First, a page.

Barrett then called the AG general presbyters forward to pray for people who want to be healed. As long lines formed, Barrett encouraged those not coming forward to prayer for those coming forward for healing and led in prayer.
Pastor Nicole Heidt knows about deep pain and the weight of loss, and as Assistant General Superintendent Rick DuBose interviewed her, she shared a testimony of ministry through brokenness.
Nichole shared how five years ago, she had to believe God to take her through a difficult time. While she and her husband were pastoring a church, he started to complain about a pain in his back. The pain persisted and after three days they went to the ER. They were shocked to learn that the pain was actually a heart attack.
Her husband was life-flighted to a Salt Lake City hospital. When Nicole arrived, doctors at first eased her fears, believing all would be well after they inserted a device to keep her husband’s heart pumping correctly.
But something went terribly wrong. Instead of walking out of the hospital holding her husband’s hand, she was holding a bag of his possessions.
She recalls how in that moment she told God that this was something He had to take her through as this wasn’t something that could be fixed in a moment.
“There’s times in life, in ministry, where even though we’re broken, I think we show Jesus,” she said. “. . . we want to insulate ourselves, we want to isolate ourselves in those moments of brokenness, but it’s a time that we can show people Jesus in the brokenness.”
When DuBose asked how she responded, Nicole admitted she didn’t even know if she still had a place to live or a job any longer as they had lived in the parsonage and she was the church secretary, but she trusted in God.
“I love the Scripture that talks about how He takes our ashes and brings beauty out of them (Isaiah 61:3),” she said. “I think some of us hold onto our ashes and think God, what can You do with this?”
As she trusted God, she realized the even though her husband had died, the call of God on her life did not dissipate — that’s when God began opening unexpected doors.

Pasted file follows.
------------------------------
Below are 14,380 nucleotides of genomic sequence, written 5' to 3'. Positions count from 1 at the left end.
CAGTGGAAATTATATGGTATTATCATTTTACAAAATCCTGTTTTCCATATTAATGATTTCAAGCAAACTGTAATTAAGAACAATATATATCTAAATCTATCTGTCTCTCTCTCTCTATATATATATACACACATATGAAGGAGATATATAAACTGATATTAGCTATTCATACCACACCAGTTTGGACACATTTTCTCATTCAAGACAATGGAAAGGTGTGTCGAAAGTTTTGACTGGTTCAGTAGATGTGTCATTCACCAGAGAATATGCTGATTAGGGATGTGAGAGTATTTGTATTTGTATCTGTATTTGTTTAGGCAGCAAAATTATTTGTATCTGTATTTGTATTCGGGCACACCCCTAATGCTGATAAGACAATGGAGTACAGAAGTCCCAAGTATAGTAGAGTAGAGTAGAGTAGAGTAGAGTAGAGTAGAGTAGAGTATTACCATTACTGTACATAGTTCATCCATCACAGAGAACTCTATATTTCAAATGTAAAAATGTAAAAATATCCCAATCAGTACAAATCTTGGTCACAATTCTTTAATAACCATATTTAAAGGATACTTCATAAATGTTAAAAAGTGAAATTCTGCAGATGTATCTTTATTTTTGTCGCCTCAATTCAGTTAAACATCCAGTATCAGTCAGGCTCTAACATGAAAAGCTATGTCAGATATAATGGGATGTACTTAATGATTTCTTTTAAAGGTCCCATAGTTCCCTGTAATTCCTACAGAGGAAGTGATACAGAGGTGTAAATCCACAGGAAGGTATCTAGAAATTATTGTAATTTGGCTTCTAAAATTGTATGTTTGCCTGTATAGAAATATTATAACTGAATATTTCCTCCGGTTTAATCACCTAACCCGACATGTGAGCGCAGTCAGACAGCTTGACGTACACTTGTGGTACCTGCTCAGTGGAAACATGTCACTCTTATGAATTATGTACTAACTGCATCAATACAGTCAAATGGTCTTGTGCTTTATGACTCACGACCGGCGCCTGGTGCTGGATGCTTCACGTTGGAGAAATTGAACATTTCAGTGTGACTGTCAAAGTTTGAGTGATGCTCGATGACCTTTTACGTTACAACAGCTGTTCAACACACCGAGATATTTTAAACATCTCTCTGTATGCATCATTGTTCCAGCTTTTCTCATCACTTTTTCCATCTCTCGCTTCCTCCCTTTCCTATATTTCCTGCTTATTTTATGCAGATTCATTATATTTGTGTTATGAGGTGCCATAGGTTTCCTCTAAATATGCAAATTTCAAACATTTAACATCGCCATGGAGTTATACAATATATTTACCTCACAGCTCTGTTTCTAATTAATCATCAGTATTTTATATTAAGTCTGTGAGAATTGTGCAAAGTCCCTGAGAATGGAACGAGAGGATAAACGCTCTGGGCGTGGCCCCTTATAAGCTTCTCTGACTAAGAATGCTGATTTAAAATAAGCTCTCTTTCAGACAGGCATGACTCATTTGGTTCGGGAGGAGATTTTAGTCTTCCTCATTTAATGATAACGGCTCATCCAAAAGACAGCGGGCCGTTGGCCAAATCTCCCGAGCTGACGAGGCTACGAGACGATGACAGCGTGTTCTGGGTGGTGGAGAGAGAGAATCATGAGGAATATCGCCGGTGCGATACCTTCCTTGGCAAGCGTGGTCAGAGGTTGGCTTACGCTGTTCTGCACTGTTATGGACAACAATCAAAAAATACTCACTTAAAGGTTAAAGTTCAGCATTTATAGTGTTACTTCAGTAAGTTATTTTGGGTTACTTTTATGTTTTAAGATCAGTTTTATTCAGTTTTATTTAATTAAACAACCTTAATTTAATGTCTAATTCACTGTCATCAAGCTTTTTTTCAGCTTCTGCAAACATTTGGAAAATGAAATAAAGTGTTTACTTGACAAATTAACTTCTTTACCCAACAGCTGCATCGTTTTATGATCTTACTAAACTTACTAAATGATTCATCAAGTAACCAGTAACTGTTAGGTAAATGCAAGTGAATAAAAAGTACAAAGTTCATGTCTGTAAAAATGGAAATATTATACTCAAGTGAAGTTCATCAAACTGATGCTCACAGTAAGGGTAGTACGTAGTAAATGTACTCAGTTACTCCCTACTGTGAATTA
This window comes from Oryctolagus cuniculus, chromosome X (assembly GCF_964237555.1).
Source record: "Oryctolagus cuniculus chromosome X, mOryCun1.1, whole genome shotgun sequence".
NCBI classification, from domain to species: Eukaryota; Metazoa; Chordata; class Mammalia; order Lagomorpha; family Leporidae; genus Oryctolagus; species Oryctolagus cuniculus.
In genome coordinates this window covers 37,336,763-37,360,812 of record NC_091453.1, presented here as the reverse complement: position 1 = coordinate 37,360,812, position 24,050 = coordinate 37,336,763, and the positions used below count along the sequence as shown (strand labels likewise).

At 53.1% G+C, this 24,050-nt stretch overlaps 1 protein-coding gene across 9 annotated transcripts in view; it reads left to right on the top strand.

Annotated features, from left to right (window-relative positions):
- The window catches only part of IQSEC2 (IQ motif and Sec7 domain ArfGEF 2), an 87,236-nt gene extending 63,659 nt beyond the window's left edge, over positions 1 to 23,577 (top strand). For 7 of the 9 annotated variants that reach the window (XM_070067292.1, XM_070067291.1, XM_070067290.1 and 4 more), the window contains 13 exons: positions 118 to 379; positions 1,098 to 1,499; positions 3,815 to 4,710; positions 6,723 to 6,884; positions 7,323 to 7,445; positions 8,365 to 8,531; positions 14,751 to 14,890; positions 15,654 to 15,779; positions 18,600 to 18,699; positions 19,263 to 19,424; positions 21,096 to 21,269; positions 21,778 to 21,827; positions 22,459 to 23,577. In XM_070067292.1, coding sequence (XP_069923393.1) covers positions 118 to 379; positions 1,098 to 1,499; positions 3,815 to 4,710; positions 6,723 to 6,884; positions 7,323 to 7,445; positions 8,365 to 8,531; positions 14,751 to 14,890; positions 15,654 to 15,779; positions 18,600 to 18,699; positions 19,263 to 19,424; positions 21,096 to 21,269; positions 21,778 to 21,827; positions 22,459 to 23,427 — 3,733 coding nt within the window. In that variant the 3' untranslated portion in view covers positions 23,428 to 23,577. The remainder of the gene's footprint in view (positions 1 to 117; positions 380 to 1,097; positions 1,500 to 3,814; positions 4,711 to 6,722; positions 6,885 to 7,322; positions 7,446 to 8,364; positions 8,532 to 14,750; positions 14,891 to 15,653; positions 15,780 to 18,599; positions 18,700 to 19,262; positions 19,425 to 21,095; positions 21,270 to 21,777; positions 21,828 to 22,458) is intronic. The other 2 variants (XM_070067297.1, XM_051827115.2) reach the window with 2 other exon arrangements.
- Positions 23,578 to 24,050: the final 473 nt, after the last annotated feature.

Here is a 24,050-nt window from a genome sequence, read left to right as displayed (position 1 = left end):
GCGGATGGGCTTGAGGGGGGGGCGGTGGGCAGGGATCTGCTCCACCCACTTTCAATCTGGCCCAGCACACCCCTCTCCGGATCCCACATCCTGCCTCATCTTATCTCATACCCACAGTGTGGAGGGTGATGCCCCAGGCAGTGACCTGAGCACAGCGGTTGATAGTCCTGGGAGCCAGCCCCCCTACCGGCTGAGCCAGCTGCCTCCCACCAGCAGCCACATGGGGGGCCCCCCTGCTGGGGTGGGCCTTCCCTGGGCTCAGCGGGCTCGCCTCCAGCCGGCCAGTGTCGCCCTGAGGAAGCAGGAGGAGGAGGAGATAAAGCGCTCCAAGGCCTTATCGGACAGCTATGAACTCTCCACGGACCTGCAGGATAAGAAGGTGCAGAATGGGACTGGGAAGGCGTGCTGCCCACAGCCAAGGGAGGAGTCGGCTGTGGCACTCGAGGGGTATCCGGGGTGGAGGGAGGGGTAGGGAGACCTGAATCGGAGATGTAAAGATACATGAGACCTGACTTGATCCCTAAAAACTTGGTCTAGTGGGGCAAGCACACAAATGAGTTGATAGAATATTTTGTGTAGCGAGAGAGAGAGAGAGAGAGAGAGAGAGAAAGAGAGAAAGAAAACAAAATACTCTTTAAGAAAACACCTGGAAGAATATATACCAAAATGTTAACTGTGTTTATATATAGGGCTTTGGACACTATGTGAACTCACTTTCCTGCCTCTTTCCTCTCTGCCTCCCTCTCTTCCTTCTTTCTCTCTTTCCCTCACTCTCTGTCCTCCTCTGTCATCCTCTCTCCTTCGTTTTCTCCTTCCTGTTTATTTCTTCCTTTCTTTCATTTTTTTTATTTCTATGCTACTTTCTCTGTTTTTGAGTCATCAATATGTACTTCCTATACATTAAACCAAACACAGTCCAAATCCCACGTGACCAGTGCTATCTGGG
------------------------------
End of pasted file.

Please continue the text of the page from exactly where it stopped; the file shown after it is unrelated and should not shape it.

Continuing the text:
“In the times I felt most broken, God was like, I’m going to show up in the most beautiful way, and He breathed on those ashes and brought new life, resurrected life.”
What God had for her was beyond her imagination. The church board contacted her, they asked her to stay. She thought they were asking her to remain serving as the secretary, but then they explained they wanted her to stay as pastor! She accepted.
“I think it helped me heal,” Nicole said. “. . . I leaned into what God had for me and I saw that in my brokenness . . . people related to that.” She also pointed out that it was in Jesus’ brokenness that the greatest miracle for mankind happened — salvation.
As she drew her testimony to a close, Nicole said that if she had chosen to isolate herself, she’s not sure where she would be today as “an isolated sheep is a vulnerable sheep.”
DuBose then spoke to those with pain in their life or ministry, noting that just as the woman broke the bottle of perfume to pour on Jesus’ feet, it was in the midst of the breaking that the good comes out.
“It’s that breaking that often literally gets us to the best part and the most valuable ministry that will ever come out of our life,” Dubose said. “. . . [but] we can’t do it alone and we can’t do it if our brothers and sisters don’t pray for us.”
As general presbyters again came forward, DuBose called those experiencing emotional pain in their lives, for whatever the reason, to come for prayer. Many responded as a sense of release and peace settled across the auditorium.